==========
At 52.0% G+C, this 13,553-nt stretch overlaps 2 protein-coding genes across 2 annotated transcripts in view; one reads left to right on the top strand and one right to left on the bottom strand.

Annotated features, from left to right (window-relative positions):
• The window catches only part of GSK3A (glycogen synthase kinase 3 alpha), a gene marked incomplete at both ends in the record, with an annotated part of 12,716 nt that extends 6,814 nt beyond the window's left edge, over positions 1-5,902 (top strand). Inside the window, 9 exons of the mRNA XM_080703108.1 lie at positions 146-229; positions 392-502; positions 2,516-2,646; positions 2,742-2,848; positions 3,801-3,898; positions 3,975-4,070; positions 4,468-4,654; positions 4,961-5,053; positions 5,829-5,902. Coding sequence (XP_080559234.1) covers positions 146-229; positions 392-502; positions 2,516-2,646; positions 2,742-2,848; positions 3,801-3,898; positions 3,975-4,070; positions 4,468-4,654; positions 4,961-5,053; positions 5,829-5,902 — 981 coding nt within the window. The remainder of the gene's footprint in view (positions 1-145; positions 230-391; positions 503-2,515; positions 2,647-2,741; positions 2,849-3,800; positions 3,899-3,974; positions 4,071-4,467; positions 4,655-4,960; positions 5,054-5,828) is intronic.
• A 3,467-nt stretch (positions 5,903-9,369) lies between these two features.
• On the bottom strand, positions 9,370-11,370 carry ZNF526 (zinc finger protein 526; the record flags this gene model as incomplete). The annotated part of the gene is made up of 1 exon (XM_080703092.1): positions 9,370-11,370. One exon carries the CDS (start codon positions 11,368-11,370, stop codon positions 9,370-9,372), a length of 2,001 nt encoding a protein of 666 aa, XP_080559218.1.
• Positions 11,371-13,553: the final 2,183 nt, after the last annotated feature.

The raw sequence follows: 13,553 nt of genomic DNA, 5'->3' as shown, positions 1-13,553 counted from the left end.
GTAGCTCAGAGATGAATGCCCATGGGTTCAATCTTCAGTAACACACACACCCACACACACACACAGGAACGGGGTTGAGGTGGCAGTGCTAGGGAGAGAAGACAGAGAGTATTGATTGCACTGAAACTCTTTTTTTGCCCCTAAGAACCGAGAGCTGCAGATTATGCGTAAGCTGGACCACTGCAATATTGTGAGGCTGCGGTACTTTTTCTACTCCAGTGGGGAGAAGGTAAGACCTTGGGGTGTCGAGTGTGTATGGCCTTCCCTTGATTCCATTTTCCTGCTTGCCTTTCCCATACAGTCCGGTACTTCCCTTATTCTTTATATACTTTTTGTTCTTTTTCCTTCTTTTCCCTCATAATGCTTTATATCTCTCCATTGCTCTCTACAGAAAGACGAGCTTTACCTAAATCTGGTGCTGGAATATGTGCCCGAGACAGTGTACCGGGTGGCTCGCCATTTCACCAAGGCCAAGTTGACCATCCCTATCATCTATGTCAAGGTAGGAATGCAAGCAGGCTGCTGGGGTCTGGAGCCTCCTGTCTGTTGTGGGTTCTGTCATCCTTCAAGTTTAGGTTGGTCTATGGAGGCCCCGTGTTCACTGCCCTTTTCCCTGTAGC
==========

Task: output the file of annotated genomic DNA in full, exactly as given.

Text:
At 52.0% G+C, this 13,553-nt stretch overlaps 2 protein-coding genes across 2 annotated transcripts in view; one reads left to right on the top strand and one right to left on the bottom strand.

Annotated features, from left to right (window-relative positions):
• The window catches only part of GSK3A (glycogen synthase kinase 3 alpha), a gene marked incomplete at both ends in the record, with an annotated part of 12,716 nt that extends 6,814 nt beyond the window's left edge, over positions 1-5,902 (top strand). Inside the window, 9 exons of the mRNA XM_080703108.1 lie at positions 146-229; positions 392-502; positions 2,516-2,646; positions 2,742-2,848; positions 3,801-3,898; positions 3,975-4,070; positions 4,468-4,654; positions 4,961-5,053; positions 5,829-5,902. Coding sequence (XP_080559234.1) covers positions 146-229; positions 392-502; positions 2,516-2,646; positions 2,742-2,848; positions 3,801-3,898; positions 3,975-4,070; positions 4,468-4,654; positions 4,961-5,053; positions 5,829-5,902 — 981 coding nt within the window. The remainder of the gene's footprint in view (positions 1-145; positions 230-391; positions 503-2,515; positions 2,647-2,741; positions 2,849-3,800; positions 3,899-3,974; positions 4,071-4,467; positions 4,655-4,960; positions 5,054-5,828) is intronic.
• A 3,467-nt stretch (positions 5,903-9,369) lies between these two features.
• On the bottom strand, positions 9,370-11,370 carry ZNF526 (zinc finger protein 526; the record flags this gene model as incomplete). The annotated part of the gene is made up of 1 exon (XM_080703092.1): positions 9,370-11,370. One exon carries the CDS (start codon positions 11,368-11,370, stop codon positions 9,370-9,372), a length of 2,001 nt encoding a protein of 666 aa, XP_080559218.1.
• Positions 11,371-13,553: the final 2,183 nt, after the last annotated feature.

The raw sequence follows: 13,553 nt of genomic DNA, 5'->3' as shown, positions 1-13,553 counted from the left end.
GTAGCTCAGAGATGAATGCCCATGGGTTCAATCTTCAGTAACACACACACCCACACACACACACAGGAACGGGGTTGAGGTGGCAGTGCTAGGGAGAGAAGACAGAGAGTATTGATTGCACTGAAACTCTTTTTTTGCCCCTAAGAACCGAGAGCTGCAGATTATGCGTAAGCTGGACCACTGCAATATTGTGAGGCTGCGGTACTTTTTCTACTCCAGTGGGGAGAAGGTAAGACCTTGGGGTGTCGAGTGTGTATGGCCTTCCCTTGATTCCATTTTCCTGCTTGCCTTTCCCATACAGTCCGGTACTTCCCTTATTCTTTATATACTTTTTGTTCTTTTTCCTTCTTTTCCCTCATAATGCTTTATATCTCTCCATTGCTCTCTACAGAAAGACGAGCTTTACCTAAATCTGGTGCTGGAATATGTGCCCGAGACAGTGTACCGGGTGGCTCGCCATTTCACCAAGGCCAAGTTGACCATCCCTATCATCTATGTCAAGGTAGGAATGCAAGCAGGCTGCTGGGGTCTGGAGCCTCCTGTCTGTTGTGGGTTCTGTCATCCTTCAAGTTTAGGTTGGTCTATGGAGGCCCCGTGTTCACTGCCCTTTTCCCTGTAGC